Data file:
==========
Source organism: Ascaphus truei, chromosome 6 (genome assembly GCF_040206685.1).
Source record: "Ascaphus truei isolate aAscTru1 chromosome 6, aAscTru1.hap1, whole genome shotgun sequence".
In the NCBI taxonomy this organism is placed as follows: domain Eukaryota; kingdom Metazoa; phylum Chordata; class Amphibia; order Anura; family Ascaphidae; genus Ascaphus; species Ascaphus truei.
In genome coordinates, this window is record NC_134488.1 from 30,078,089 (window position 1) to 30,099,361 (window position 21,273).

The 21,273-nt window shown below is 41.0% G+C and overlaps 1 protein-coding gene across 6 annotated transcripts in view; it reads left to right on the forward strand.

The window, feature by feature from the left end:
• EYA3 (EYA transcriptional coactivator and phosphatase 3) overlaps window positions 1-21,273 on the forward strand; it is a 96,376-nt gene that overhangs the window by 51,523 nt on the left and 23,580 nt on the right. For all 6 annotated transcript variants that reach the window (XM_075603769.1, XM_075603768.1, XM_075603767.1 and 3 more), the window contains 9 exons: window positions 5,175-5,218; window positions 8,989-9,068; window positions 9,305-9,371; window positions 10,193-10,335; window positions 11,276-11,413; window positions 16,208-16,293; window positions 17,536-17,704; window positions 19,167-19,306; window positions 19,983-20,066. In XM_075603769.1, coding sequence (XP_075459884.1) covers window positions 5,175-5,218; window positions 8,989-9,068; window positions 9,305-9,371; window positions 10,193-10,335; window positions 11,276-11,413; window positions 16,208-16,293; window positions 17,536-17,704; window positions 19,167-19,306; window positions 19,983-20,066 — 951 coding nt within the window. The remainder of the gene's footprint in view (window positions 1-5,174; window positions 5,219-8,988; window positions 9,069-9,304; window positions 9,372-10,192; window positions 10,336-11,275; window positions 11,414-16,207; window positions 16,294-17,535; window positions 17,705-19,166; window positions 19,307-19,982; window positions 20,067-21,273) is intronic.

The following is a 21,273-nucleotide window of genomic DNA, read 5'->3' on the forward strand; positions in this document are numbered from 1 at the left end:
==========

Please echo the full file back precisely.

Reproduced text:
Source organism: Ascaphus truei, chromosome 6 (genome assembly GCF_040206685.1).
Source record: "Ascaphus truei isolate aAscTru1 chromosome 6, aAscTru1.hap1, whole genome shotgun sequence".
In the NCBI taxonomy this organism is placed as follows: domain Eukaryota; kingdom Metazoa; phylum Chordata; class Amphibia; order Anura; family Ascaphidae; genus Ascaphus; species Ascaphus truei.
In genome coordinates, this window is record NC_134488.1 from 30,078,089 (window position 1) to 30,099,361 (window position 21,273).

The 21,273-nt window shown below is 41.0% G+C and overlaps 1 protein-coding gene across 6 annotated transcripts in view; it reads left to right on the forward strand.

The window, feature by feature from the left end:
• EYA3 (EYA transcriptional coactivator and phosphatase 3) overlaps window positions 1-21,273 on the forward strand; it is a 96,376-nt gene that overhangs the window by 51,523 nt on the left and 23,580 nt on the right. For all 6 annotated transcript variants that reach the window (XM_075603769.1, XM_075603768.1, XM_075603767.1 and 3 more), the window contains 9 exons: window positions 5,175-5,218; window positions 8,989-9,068; window positions 9,305-9,371; window positions 10,193-10,335; window positions 11,276-11,413; window positions 16,208-16,293; window positions 17,536-17,704; window positions 19,167-19,306; window positions 19,983-20,066. In XM_075603769.1, coding sequence (XP_075459884.1) covers window positions 5,175-5,218; window positions 8,989-9,068; window positions 9,305-9,371; window positions 10,193-10,335; window positions 11,276-11,413; window positions 16,208-16,293; window positions 17,536-17,704; window positions 19,167-19,306; window positions 19,983-20,066 — 951 coding nt within the window. The remainder of the gene's footprint in view (window positions 1-5,174; window positions 5,219-8,988; window positions 9,069-9,304; window positions 9,372-10,192; window positions 10,336-11,275; window positions 11,414-16,207; window positions 16,294-17,535; window positions 17,705-19,166; window positions 19,307-19,982; window positions 20,067-21,273) is intronic.

The following is a 21,273-nucleotide window of genomic DNA, read 5'->3' on the forward strand; positions in this document are numbered from 1 at the left end: